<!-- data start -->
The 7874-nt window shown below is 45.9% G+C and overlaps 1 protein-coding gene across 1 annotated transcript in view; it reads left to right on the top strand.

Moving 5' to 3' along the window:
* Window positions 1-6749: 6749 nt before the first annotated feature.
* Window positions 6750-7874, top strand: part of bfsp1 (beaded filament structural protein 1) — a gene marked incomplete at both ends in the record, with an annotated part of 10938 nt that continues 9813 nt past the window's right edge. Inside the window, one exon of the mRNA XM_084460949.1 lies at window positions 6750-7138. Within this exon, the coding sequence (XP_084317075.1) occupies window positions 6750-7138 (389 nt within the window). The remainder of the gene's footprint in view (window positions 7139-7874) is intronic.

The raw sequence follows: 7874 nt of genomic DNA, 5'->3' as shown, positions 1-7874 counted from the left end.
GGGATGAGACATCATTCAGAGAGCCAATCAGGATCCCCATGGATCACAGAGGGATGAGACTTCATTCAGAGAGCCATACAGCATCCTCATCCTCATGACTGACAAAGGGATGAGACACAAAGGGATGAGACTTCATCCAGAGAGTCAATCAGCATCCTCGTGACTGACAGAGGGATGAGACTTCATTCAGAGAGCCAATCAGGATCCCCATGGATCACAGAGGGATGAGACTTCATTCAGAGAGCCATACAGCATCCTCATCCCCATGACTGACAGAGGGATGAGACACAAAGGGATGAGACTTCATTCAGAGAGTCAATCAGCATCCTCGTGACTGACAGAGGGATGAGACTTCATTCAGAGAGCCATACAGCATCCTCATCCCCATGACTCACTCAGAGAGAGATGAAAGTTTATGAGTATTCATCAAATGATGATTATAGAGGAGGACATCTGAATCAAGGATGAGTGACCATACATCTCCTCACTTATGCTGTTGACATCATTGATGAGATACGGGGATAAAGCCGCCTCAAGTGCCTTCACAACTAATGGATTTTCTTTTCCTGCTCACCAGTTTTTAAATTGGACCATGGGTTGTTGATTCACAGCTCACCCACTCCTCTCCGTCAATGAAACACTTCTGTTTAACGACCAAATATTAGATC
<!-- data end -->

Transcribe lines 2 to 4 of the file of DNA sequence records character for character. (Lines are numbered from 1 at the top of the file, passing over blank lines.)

Moving 5' to 3' along the window:
* Window positions 1-6749: 6749 nt before the first annotated feature.
* Window positions 6750-7874, top strand: part of bfsp1 (beaded filament structural protein 1) — a gene marked incomplete at both ends in the record, with an annotated part of 10938 nt that continues 9813 nt past the window's right edge. Inside the window, one exon of the mRNA XM_084460949.1 lies at window positions 6750-7138. Within this exon, the coding sequence (XP_084317075.1) occupies window positions 6750-7138 (389 nt within the window). The remainder of the gene's footprint in view (window positions 7139-7874) is intronic.